Some mandarin varieties become a little thick and benefit from some thinning out, usually after pick the fruit.

Lemon trees can sometimes require pruning back to make them more compact and easily manageable. Make sure that any shoots below the graft are removed. These are easily identified as they have different foliage.

Prune citrus fruit on new season’s growth. We advise removing any fruit in first year to encourage growth of tree and establish good strong plant.

Making your selection


Meyer variety is most popular because of its reliable high yield over an eight month picking period. The fruit is of medium size and sweeter than other varieties. 

Lisbon and Eureka lemons are more acidic and often preferred by chefs. 

Yen Ben is an improved selection of Lisbon for those wanting a ‘real’ lemon for cooking. 

Lemonade is a very sweet lemon that does taste like delicious lemonade, and deserves its increasing popularity. These ripen during spring. 


Golden Special is the traditional grapefruit with pale orange skin and a strong grapefruit taste. Excellent for those who like a strong marmalade. Ripens July - Oct. 

Jamaican Wheeny is a larger sweeter variety ripening Oct - Dec and is inclined to on fruit every second year. 


Limes are a popular ingredient in the kitchen. Most popular is the Tahitian Lime or selections such as Bears Lime.  

Kaffir Limes are mainly grown for the leaves, and are an essential ingredient in Asian cuisine. 

Tahitian limes are very hardy and crop heavily. They make an excellent container feature.

Mexican limes, otherwise known as  ‘The Bartenders Lime’ is a small green fruit. 

Limes need protection from frost until established as they do not tolerate heavy frosts.


New Zealand navel oranges are rated very highly compared to imported oranges for flavour. Carters or Washington navel oranges are reliable in all but the coldest climates of NZ.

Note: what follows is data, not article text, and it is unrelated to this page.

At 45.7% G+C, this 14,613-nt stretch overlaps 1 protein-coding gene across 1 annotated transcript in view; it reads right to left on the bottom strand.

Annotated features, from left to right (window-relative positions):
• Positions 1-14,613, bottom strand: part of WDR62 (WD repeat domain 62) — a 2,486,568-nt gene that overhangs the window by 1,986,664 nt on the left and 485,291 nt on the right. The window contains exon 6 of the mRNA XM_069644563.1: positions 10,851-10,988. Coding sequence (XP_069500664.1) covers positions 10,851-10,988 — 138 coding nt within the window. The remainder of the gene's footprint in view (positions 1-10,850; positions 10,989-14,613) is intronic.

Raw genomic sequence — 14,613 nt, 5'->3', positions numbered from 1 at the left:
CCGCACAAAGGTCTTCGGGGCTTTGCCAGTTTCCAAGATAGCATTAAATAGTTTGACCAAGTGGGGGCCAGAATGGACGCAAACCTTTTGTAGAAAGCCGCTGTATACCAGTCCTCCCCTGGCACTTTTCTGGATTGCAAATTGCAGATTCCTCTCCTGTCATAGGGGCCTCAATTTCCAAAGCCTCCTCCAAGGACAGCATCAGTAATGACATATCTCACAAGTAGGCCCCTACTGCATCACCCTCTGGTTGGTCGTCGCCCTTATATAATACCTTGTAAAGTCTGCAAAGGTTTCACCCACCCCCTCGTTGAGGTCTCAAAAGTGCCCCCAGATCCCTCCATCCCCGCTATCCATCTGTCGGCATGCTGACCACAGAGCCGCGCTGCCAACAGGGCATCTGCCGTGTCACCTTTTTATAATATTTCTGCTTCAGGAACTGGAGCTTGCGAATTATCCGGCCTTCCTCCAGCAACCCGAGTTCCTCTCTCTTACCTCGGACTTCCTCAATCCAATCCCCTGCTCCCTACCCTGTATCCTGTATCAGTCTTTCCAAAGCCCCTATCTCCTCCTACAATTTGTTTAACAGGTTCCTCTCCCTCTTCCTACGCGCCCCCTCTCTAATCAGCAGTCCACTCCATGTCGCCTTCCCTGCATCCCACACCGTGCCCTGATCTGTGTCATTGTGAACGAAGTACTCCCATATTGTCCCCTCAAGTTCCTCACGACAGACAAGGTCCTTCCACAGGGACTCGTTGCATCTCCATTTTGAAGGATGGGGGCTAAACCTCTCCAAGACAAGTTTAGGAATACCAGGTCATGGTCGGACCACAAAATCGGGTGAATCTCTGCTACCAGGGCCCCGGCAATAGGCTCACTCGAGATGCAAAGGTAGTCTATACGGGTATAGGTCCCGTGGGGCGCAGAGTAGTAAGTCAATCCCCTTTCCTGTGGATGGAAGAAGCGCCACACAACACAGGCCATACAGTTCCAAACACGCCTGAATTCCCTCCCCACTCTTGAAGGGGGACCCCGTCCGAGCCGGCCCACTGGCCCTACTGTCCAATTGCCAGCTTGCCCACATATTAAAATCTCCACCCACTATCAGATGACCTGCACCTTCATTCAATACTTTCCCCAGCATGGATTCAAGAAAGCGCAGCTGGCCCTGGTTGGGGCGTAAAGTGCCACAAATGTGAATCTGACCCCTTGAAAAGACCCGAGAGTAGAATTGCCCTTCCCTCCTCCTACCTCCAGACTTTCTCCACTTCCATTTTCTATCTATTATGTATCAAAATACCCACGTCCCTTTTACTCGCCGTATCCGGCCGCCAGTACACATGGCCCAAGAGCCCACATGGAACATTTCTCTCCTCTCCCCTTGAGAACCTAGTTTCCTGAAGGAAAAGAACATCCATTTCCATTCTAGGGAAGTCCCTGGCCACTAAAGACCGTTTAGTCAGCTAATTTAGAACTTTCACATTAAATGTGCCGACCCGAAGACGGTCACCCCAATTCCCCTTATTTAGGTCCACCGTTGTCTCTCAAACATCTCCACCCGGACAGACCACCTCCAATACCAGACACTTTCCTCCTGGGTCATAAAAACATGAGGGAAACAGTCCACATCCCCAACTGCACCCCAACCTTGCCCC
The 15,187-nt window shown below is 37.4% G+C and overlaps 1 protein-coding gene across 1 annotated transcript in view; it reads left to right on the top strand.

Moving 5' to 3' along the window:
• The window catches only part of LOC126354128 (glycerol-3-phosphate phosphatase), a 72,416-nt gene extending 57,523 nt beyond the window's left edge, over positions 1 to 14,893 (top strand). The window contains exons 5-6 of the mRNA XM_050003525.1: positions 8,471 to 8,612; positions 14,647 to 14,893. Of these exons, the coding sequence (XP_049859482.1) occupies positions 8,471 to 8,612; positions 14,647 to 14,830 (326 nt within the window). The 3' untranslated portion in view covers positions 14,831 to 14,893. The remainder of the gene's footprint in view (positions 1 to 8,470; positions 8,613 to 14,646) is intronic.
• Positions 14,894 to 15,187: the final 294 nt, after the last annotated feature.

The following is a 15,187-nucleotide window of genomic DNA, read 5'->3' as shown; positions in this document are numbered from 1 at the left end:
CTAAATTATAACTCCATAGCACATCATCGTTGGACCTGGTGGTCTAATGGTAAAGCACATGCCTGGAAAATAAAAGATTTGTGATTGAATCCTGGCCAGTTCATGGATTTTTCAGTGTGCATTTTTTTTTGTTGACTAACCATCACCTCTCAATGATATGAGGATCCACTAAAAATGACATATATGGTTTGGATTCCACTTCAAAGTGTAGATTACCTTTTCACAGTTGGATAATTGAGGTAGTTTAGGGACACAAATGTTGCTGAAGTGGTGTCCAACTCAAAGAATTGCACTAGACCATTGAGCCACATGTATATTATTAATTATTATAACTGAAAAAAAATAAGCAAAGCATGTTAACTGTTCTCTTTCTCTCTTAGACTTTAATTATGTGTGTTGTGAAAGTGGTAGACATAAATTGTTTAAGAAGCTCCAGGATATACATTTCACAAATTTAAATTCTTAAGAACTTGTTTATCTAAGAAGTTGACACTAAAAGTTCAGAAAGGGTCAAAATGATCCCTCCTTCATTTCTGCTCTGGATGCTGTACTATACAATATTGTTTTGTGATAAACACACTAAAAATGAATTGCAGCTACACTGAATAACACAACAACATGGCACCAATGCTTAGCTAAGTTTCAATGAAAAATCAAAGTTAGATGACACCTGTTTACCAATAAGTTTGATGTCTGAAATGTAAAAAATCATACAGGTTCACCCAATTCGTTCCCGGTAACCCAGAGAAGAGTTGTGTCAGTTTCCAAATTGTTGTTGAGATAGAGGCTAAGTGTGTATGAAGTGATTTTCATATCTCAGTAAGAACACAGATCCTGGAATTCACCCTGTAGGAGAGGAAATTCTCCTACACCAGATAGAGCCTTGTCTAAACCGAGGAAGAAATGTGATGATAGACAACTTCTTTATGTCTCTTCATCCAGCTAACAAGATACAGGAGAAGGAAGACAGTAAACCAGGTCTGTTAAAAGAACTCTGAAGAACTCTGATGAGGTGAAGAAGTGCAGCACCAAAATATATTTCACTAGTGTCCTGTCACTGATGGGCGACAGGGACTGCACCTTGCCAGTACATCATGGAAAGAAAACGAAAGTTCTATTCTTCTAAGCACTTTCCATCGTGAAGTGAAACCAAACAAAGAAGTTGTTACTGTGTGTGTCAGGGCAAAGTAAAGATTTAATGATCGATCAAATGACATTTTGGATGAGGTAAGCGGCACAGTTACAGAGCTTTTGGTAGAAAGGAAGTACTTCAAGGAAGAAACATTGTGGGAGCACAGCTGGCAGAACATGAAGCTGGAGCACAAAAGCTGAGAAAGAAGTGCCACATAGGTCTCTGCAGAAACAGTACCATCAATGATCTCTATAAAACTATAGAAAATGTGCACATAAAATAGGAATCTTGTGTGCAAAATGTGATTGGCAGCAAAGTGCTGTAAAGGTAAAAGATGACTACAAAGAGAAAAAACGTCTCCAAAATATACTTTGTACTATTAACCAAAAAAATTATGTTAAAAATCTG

Washington Navel is rich in flavour. They are fairly seedless and ripen mid to late winter.

Harwood Late  are excellent for juicing. They are thick skinned fruit that ripen in late winter.

Carters Navel is also excellent for juicing. They too have a thick skin and ripen in late winter. 


Very popular with families because they are great in school lunch boxes due to the easy peal nature of most varieties. 

Satsuma are popular easy to peel mandarins. They are medium sized sweet flat fruit that ripen mid winter.
‘Silverhill’ a Satsuma selection, is the earliest, ripening (July) and is a very easy peal. 

‘Miho’ is a new early ripening easy peel which begins cropping as a young tree and has more flavour.

‘Clementine’ has good flavour, and is a high yielding reliable cropper ripening between August—October but is not an easy peel.

Encore is usually rich flavoured and is excellent for tub growing.

Miagawa is a new Japanese variety. They are very productive and an earliest strain of easy peel Satsuma. They are sweet and ripen during May – June. They are excellent quality and keep well. They need thinning to attain good size.


These are a cross between grapefruit and oranges and now only grown by the citrus enthusiast.
Ugli are an unusually large fruit. They are tender and juicy and ripen in late winter.

Seminole are extremely sweet and juicy. They are thin skinned tender fleshed fruit.